nonprofit case studies
One of the clients I’m working with right now is the Muslim Public Affairs Council (MPAC). This is a group of incredibly smart and passionate people who are committed to improving public understanding and policies that impact American Muslims by engaging the government, media, and communities.
The challenges they face as a nonprofit organization are not unique. So I’d like to share their story as a case study.
I met MPAC in 2013. While they had been around for 25 years and aspired to be a truly national organization, MPAC struggled to build a diversified financial model and a donor base beyond southern California. At the same time the organization lacked a coherent strategy for their future work. They wanted to expand their national presence, grow their networks and influence, strengthen and diversify their funding sources, and ultimately increase their impact on a vibrant American Muslim community, but they didn’t know how to get there.
MPAC hired Social Velocity to conduct a Financial Model Assessment to determine what was holding the organization back from growing their revenue and diversifying their funding sources. I interviewed board and staff members and some external constituents to uncover what was holding MPAC back. I also analyzed MPAC’s past financial history, board and staff structure, marketing materials, fundraising activities and more to understand what was working and what was not. I delivered to board and staff a 30+ page assessment that described how MPAC could strengthen their financial sustainability.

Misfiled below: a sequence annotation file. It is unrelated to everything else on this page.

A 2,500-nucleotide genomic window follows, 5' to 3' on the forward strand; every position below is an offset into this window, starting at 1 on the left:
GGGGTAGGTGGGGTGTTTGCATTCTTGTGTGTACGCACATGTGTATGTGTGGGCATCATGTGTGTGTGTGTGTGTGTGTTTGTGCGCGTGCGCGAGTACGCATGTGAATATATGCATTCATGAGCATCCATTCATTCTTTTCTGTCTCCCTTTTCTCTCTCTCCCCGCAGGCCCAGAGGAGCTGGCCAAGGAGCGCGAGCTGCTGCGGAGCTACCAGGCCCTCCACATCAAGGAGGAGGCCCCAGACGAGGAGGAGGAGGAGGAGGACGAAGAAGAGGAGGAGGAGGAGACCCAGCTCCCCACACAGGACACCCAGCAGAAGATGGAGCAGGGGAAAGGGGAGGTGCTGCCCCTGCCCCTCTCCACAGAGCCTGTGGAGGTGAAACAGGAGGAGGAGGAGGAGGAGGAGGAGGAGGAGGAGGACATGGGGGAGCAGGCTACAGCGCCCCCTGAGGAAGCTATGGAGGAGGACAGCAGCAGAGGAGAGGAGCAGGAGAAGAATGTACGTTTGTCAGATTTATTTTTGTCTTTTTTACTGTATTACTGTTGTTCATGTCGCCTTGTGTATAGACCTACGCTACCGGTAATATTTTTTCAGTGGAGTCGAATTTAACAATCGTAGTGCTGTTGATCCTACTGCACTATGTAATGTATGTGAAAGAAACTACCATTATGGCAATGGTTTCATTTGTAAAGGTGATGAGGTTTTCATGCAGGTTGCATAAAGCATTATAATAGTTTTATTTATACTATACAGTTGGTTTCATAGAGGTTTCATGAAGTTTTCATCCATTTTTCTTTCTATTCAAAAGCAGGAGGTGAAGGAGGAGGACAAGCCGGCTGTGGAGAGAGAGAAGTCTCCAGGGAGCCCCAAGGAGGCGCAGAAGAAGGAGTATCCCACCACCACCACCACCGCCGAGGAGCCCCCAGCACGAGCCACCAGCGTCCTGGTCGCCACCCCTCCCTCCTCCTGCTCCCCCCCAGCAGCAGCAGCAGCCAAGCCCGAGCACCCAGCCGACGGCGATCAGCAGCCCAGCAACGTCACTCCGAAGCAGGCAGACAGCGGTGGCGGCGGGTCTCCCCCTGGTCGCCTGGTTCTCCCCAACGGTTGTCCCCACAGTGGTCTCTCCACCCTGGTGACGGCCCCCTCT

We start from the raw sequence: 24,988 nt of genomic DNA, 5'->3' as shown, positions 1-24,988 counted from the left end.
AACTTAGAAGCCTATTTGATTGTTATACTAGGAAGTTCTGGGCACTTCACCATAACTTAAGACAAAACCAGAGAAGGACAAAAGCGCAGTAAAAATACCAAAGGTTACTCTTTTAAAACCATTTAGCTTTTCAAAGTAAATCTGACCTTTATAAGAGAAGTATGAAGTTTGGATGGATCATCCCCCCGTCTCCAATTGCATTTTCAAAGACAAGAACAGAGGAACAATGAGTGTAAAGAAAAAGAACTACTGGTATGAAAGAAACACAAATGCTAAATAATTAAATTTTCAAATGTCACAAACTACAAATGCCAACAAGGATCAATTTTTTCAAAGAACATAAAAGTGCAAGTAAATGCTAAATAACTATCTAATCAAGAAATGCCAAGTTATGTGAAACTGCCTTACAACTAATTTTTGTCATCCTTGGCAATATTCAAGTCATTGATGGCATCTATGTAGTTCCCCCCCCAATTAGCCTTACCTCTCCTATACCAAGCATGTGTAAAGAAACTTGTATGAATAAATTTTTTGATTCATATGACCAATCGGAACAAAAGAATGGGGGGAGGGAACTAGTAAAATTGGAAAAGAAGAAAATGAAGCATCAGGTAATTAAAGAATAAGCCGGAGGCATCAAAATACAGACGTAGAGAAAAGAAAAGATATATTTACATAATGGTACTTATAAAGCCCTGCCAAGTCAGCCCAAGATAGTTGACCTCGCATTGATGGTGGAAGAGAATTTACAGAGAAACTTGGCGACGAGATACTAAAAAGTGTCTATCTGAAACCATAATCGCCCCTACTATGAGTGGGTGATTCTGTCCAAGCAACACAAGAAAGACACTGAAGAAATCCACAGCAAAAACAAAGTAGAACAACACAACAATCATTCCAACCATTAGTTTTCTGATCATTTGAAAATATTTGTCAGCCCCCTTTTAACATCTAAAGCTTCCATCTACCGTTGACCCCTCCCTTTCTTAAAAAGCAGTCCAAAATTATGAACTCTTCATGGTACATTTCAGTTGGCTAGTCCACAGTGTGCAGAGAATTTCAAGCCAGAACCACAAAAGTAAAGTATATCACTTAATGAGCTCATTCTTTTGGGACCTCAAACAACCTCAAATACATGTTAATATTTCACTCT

One of the biggest things holding MPAC back financially was the lack of a future organizational strategy around which they could rally donors. Upon hearing my findings, the board voted unanimously to undertake a strategic planning process to chart a focused future direction. We then worked over the next 6+ months to develop a 3-year strategic plan to increase MPAC’s impact and financial sustainability.
Because of the new strategic plan we created, MPAC has focused their efforts and resources and are now working to implement the strategic plan and financial model recommendations. They are working to identify outside investors to help fund a growth campaign, expand the board, hire a Development Director, and streamline operations. Board and staff are excited about the new direction and are actively working to bring it to fruition. And to help MPAC in this critical change and growth phase I am coaching staff and board on how to implement the plan and set the organization up for success.
Outside guidance is sometimes critical to moving an organization forward. As Salam Al-Marayati, MPAC’s President and CEO put it:
Nell’s assessment illustrated how we were wasting resources and not connecting prospective donors with a clear message. After the board and staff read the report, we all decided to proceed with a strategic planning process. That exercise, which spanned over 6 months, opened everyone’s eyes. We now have buy-in from our most important stakeholders in the organization – the board – for change. We realized that in order to achieve growth, we have to change internally. Nell helped us to navigate the road to becoming a national organization by changing how we operate internally. Nell’s experience in nonprofit management and fundraising proved to be invaluable in our planning process. We are now beginning to implement the strategic plan are excited about this new era for the organization.
It doesn’t have to be so hard. The mission your board and staff are so passionate about can be achieved in a sustainable way.
You can learn more about how I work with nonprofits on my Consulting page, and you can read more case studies on the Clients page. If you’d like to discuss how I might work with your nonprofit, let me know.